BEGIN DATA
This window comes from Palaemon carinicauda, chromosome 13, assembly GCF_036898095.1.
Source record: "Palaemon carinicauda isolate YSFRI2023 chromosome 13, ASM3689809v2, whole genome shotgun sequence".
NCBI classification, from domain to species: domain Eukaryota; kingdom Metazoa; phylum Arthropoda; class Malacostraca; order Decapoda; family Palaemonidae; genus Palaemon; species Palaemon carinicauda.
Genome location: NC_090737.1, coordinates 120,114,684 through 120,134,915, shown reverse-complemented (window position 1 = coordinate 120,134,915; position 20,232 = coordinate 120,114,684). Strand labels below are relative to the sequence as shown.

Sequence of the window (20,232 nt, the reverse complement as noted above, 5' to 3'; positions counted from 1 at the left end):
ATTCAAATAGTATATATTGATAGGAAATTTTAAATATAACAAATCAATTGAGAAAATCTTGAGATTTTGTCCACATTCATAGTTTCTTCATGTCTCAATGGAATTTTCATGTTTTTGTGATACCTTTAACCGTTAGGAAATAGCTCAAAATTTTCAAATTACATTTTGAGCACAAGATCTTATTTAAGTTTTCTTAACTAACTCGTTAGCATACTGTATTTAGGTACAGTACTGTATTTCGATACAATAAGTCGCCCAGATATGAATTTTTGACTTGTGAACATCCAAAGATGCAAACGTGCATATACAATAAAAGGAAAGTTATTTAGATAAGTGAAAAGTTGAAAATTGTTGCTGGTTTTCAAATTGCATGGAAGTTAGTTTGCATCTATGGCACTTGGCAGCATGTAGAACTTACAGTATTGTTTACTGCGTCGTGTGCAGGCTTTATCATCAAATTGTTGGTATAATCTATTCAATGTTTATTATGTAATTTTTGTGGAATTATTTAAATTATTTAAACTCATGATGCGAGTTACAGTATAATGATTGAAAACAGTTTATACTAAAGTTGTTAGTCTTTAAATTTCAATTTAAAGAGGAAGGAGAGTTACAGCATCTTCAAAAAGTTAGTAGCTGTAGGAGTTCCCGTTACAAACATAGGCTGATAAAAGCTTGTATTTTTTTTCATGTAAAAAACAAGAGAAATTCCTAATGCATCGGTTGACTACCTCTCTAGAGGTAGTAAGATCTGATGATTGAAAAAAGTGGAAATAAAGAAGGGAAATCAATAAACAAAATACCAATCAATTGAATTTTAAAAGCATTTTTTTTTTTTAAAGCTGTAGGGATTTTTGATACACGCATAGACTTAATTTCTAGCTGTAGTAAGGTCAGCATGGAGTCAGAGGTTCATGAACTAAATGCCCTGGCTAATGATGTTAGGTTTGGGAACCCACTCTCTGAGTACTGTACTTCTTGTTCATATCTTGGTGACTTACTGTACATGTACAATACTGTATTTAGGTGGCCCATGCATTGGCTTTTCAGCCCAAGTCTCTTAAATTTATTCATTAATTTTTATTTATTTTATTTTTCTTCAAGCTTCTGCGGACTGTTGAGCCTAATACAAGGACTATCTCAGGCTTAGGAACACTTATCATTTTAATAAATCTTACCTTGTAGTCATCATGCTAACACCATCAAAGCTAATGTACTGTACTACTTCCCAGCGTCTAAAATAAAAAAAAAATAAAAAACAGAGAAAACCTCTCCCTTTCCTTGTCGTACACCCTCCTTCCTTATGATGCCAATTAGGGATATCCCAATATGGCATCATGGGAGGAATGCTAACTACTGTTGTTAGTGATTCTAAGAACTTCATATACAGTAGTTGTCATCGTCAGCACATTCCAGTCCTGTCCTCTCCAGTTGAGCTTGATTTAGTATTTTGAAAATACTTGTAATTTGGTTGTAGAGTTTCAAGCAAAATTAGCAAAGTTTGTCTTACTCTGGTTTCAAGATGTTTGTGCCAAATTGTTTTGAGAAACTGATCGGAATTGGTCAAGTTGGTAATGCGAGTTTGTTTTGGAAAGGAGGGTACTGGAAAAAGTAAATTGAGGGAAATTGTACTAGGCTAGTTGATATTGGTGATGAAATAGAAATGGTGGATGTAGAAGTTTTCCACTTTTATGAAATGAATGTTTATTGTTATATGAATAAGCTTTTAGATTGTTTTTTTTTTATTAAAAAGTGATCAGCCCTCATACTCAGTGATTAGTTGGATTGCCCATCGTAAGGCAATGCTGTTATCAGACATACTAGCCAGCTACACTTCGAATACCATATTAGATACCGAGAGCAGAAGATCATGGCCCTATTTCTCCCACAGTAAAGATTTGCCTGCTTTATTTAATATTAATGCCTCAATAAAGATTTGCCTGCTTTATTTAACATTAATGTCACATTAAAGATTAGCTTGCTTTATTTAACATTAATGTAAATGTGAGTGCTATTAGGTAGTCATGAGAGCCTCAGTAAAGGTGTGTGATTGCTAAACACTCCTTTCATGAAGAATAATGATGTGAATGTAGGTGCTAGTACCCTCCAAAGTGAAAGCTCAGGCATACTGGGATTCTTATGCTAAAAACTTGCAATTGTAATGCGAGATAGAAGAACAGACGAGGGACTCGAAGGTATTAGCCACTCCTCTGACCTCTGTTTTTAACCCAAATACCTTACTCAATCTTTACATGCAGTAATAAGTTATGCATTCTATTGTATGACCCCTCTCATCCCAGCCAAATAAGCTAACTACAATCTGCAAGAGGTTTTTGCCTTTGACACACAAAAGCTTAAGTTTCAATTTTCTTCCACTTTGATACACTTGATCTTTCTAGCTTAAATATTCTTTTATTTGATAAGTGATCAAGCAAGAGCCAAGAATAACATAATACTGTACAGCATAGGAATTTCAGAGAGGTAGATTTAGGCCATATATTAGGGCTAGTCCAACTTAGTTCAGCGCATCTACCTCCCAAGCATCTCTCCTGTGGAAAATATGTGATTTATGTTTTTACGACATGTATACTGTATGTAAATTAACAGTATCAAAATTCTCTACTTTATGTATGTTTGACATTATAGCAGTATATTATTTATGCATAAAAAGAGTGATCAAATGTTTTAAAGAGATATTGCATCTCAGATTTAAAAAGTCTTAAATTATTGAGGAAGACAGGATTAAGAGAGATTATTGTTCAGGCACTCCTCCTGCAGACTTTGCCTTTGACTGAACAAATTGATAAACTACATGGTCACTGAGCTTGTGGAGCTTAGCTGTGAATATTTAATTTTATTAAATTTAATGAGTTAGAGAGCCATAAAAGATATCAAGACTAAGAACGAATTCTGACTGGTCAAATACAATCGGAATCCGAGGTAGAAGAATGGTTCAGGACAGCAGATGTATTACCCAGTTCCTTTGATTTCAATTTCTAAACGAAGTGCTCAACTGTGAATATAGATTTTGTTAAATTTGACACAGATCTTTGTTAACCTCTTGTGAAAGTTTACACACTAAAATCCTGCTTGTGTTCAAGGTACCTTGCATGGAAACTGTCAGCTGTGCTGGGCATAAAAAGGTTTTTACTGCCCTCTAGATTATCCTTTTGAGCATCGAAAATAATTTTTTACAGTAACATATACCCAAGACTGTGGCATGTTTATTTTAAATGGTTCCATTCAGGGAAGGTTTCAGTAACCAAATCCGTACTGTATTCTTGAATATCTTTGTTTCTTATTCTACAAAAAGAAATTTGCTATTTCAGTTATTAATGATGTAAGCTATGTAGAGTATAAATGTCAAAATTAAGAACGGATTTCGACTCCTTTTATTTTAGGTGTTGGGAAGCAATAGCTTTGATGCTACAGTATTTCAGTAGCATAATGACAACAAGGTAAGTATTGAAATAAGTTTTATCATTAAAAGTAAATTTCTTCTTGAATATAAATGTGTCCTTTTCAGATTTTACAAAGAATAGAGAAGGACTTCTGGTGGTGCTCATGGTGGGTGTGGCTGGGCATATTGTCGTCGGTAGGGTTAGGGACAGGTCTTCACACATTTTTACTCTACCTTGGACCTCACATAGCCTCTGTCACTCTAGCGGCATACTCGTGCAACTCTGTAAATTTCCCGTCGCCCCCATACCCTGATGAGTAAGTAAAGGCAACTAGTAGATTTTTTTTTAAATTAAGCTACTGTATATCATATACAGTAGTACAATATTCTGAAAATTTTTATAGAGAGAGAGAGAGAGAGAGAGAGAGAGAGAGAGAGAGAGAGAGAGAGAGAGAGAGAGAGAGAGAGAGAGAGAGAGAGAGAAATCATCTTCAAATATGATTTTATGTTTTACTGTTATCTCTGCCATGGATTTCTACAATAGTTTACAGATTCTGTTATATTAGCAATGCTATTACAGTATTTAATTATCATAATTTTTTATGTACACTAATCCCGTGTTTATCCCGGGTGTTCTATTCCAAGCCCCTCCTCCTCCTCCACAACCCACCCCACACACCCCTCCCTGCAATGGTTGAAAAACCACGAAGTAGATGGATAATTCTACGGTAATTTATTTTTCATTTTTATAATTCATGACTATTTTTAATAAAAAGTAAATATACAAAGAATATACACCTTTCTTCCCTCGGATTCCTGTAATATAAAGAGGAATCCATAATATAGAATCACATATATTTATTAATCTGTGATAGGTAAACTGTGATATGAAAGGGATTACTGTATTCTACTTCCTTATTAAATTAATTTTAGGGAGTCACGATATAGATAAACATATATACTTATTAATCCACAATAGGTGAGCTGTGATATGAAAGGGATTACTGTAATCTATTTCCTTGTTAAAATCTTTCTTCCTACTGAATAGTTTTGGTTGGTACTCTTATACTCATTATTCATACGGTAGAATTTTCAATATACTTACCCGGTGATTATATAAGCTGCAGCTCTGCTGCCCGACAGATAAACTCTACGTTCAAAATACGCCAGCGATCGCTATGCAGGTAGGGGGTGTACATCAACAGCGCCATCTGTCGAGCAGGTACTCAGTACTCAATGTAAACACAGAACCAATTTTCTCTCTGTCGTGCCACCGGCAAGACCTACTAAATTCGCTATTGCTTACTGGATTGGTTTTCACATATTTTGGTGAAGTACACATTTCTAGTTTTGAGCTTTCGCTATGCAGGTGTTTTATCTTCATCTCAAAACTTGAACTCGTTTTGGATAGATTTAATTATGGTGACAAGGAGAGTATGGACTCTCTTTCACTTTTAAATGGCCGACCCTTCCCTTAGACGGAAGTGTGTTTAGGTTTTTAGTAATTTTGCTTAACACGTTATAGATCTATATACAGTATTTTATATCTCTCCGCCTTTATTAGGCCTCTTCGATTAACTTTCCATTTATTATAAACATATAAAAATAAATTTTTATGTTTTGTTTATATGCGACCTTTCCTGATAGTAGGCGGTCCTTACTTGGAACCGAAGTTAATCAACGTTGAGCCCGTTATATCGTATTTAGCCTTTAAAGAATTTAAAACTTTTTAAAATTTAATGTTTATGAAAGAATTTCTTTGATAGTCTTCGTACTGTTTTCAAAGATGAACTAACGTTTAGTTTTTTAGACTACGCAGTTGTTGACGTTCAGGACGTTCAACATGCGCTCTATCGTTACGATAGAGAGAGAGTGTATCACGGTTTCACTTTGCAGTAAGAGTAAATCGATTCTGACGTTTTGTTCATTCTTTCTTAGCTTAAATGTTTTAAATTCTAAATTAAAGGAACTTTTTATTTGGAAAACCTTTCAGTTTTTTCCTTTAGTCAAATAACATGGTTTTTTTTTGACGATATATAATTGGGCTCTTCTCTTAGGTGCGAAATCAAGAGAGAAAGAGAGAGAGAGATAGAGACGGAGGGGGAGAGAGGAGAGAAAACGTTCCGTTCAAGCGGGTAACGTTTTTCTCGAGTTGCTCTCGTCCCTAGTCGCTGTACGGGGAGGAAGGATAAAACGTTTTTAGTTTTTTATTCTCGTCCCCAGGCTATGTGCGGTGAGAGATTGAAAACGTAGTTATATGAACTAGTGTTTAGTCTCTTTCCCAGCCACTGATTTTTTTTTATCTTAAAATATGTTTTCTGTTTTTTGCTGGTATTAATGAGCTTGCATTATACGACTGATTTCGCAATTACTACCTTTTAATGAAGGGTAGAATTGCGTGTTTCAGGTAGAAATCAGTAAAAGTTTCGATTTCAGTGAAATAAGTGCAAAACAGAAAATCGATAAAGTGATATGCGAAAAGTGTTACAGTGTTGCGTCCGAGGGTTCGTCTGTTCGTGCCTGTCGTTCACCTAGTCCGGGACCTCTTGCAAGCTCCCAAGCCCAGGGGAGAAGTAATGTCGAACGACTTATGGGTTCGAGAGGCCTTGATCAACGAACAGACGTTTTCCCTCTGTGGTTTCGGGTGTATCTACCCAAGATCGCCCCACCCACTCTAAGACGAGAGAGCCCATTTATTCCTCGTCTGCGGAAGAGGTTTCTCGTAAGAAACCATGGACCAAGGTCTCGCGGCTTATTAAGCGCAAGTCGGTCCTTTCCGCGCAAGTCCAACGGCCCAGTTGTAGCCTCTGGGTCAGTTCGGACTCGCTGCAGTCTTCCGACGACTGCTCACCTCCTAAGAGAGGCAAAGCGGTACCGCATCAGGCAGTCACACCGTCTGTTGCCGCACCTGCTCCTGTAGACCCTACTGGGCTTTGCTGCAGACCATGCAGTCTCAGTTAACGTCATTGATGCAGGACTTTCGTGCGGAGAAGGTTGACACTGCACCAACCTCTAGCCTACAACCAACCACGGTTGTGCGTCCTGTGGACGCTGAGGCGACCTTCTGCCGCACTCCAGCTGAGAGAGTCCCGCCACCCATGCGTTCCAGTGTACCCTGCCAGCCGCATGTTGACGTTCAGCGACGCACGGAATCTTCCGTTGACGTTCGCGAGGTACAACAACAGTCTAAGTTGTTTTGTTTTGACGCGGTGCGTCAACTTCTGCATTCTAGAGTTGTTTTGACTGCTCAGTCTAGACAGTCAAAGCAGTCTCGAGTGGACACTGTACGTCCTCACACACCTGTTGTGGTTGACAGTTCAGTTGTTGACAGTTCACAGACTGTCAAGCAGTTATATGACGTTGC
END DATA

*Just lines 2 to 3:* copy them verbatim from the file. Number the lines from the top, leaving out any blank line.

Source record: "Palaemon carinicauda isolate YSFRI2023 chromosome 13, ASM3689809v2, whole genome shotgun sequence".
NCBI classification, from domain to species: domain Eukaryota; kingdom Metazoa; phylum Arthropoda; class Malacostraca; order Decapoda; family Palaemonidae; genus Palaemon; species Palaemon carinicauda.